How Dynamic Resource Allocation Works
This section explains the process and the factors that poold uses to dynamically
About Available Resources
Available resources are considered to be all of the resources that are available
for use within the scope of the poold process. The scope of control
is at most a single Solaris instance.
On a system that has zones enabled, the scope of an executing
instance of poold is limited to the global zone.
Determining Available Resources
Resource pools encompass all of the system resources that are available for consumption
For a single executing Solaris instance, a resource of a single type, such
as a CPU, must be allocated to a single partition. There can
be one or more partitions for each type of resource. Each partition contains
a unique set of resources.
For example, a machine with four CPUs and two processor sets can
have the following setup:
pset 0: 0 1
pset 1: 2 3
where 0, 1, 2 and 3 after the colon represent CPU IDs.
Note that the two processor sets account for all four CPUs.
The same machine cannot have the following setup:
pset 0: 0 1
pset 1: 1 2 3
It cannot have this setup because CPU 1 can appear in only
one pset at a time.
Resources cannot be accessed from any partition other than the partition to which
To discover the available resources, poold interrogates the active pools configuration to find
partitions. All resources within all partitions are summed to determine the total amount
of available resources for each type of resource that is controlled.
This quantity of resources is the basic figure that poold uses in its
operations. However, there are constraints upon this figure that limit the flexibility that
poold has to make allocations. For information about available constraints, see Configuration Constraints.
Identifying a Resource Shortage
The control scope for poold is defined as the set of available resources
for which poold has primary responsibility for effective partitioning and management. However, other mechanisms
that are allowed to manipulate resources within this control scope can still affect
a configuration. If a partition should move out of control while poold is
active, poold tries to restore control through the judicious manipulation of available resources. If
poold cannot locate additional resources within its scope, then the daemon logs information
about the resource shortage.
Determining Resource Utilization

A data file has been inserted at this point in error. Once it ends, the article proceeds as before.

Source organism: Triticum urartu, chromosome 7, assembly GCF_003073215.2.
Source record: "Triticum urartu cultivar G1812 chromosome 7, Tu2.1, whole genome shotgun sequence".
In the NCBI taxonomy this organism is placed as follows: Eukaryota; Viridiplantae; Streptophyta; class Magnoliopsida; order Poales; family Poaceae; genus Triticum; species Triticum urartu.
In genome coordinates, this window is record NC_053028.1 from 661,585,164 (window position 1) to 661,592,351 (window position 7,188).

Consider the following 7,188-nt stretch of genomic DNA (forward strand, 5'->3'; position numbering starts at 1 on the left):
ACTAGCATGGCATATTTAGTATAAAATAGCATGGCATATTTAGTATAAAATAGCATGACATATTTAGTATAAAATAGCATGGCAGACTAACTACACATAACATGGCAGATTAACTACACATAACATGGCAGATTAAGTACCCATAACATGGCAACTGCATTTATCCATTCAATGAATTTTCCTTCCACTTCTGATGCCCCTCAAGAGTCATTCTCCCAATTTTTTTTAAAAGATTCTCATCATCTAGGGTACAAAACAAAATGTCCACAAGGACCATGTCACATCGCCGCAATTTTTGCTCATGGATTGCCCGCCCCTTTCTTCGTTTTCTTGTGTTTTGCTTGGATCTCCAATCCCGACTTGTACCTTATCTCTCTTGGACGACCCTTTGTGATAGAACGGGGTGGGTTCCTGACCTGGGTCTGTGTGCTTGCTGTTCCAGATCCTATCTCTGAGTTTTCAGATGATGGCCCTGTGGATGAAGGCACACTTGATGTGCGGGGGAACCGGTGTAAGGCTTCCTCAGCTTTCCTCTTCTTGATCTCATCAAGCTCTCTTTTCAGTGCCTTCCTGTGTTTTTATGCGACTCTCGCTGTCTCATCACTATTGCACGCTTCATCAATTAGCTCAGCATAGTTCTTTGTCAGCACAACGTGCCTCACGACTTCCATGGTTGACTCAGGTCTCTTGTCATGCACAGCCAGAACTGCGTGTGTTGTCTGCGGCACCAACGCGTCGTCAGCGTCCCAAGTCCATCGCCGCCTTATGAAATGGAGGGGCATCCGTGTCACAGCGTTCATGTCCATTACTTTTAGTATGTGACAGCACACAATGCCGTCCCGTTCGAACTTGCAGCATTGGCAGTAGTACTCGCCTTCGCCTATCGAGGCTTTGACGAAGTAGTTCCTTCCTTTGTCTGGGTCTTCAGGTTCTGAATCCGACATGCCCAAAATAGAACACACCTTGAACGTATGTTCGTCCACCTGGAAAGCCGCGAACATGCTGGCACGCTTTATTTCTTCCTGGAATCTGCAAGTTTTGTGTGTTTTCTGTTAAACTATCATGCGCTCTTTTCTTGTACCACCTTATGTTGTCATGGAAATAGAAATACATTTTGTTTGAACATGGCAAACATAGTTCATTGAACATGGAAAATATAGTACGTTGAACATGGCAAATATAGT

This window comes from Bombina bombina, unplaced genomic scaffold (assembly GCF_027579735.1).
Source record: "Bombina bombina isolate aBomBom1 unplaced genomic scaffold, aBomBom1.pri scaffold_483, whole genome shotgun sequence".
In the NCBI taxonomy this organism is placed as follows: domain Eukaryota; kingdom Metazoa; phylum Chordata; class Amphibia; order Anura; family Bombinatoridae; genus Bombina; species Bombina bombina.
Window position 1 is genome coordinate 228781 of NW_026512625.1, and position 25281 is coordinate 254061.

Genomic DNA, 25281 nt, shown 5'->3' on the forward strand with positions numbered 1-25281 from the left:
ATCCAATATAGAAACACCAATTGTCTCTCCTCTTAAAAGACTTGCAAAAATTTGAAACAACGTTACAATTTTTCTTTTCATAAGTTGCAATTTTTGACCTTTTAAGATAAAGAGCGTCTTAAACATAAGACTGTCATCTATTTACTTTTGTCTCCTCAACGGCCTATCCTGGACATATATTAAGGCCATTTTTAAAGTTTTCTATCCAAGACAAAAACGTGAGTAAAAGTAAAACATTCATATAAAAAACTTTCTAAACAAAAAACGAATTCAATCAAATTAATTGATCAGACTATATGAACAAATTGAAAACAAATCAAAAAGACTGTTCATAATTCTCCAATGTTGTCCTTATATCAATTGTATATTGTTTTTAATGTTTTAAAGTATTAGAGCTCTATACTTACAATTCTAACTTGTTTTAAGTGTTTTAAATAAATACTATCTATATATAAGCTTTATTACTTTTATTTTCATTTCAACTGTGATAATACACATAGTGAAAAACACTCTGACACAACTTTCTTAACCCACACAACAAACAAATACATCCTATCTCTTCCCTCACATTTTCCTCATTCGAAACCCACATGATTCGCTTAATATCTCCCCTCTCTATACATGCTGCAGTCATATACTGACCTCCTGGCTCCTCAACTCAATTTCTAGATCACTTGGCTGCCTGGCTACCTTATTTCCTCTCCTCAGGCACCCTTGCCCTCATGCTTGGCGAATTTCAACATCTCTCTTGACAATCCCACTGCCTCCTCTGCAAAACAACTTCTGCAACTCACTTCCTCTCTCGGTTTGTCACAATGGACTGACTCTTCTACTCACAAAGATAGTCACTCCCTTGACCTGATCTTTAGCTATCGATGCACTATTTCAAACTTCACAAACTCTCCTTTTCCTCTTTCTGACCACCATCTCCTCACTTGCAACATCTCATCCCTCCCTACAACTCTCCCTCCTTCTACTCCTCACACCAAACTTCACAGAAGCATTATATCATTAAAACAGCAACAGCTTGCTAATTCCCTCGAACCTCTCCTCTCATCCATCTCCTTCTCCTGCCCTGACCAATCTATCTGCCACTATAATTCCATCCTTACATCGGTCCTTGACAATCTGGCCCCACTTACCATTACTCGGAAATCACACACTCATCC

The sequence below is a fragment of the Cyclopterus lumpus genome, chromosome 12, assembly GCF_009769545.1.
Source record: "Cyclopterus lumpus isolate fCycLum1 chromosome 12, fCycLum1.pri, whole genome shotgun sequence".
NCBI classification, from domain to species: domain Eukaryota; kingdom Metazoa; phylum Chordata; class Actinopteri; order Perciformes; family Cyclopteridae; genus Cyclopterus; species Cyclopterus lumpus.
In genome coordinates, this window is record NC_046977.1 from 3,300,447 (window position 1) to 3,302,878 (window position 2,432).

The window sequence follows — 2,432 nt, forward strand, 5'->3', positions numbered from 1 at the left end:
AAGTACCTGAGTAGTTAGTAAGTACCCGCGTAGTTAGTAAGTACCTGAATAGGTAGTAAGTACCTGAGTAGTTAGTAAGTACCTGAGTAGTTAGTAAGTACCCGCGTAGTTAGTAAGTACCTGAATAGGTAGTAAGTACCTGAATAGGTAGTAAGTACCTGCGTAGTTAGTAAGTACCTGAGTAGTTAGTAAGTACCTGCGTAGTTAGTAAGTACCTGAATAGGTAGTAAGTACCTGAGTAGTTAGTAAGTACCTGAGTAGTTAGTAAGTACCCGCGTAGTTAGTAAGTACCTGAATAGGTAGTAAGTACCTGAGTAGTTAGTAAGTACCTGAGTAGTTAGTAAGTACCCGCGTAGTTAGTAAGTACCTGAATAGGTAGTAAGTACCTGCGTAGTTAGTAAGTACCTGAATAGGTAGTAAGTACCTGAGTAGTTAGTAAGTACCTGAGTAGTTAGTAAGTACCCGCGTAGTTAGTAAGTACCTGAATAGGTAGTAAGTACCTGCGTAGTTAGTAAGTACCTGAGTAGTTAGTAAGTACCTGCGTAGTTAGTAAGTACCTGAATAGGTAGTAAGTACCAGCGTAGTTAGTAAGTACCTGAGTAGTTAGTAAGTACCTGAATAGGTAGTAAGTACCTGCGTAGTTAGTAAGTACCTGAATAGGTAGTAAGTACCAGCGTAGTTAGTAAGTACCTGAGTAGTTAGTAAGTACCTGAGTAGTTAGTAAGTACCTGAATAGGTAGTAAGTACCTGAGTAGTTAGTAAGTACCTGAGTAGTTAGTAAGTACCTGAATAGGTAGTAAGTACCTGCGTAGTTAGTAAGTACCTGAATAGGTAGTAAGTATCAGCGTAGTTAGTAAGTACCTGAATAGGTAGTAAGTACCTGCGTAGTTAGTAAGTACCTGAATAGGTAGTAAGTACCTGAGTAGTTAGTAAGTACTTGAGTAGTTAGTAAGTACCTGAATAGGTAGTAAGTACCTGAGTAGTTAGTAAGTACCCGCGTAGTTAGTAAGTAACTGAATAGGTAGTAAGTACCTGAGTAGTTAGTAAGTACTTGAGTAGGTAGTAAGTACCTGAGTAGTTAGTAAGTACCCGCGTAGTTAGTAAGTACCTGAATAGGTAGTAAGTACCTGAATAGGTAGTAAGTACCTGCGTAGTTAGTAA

poold typically spends the greatest amount of time observing the usage of the
resources within its scope of control. This monitoring is performed to verify that
workload-dependent objectives are being met.
For example, for processor sets, all measurements are made across all of the
processors in a set. The resource utilization shows the proportion of time that
the resource is in use over the sample interval. Resource utilization is displayed
as a percentage from 0 to 100.
Identifying Control Violations
The directives described in Configuration Constraints and Objectives are used to detect the approaching failure of
a system to meet its objectives. These objectives are directly related to workload.
A partition that is not meeting user-configured objectives is a control violation. The
two types of control violations are synchronous and asynchronous.
A synchronous violation of an objective is detected by the daemon in the course of its workload monitoring.
An asynchronous violation of an objective occurs independently of monitoring action by the daemon.
The following events cause asynchronous objective violations:
Resources are added to or removed from a control scope.
The control scope is reconfigured.
The poold resource controller is restarted.
The contributions of objectives that are not related to workload are assumed to
remain constant between evaluations of the objective function. Objectives that are not related
to workload are only reassessed when a reevaluation is triggered through one of
the asynchronous violations.
Determining Appropriate Remedial Action
When the resource controller determines that a resource consumer is short of resources,
the initial response is that increasing the resources will improve performance.
Alternative configurations that meet the objectives specified in the configuration for the scope
of control are examined and evaluated.
This process is refined over time as the results of shifting resources are
monitored and each resource partition is evaluated for responsiveness. The decision history is
consulted to eliminate reconfigurations that did not show improvements in attaining the objective
function in the past. Other information, such as process names and quantities, are
used to further evaluate the relevance of the historical data.
If the daemon cannot take corrective action, the condition is logged. For more
information, see poold Logging Information.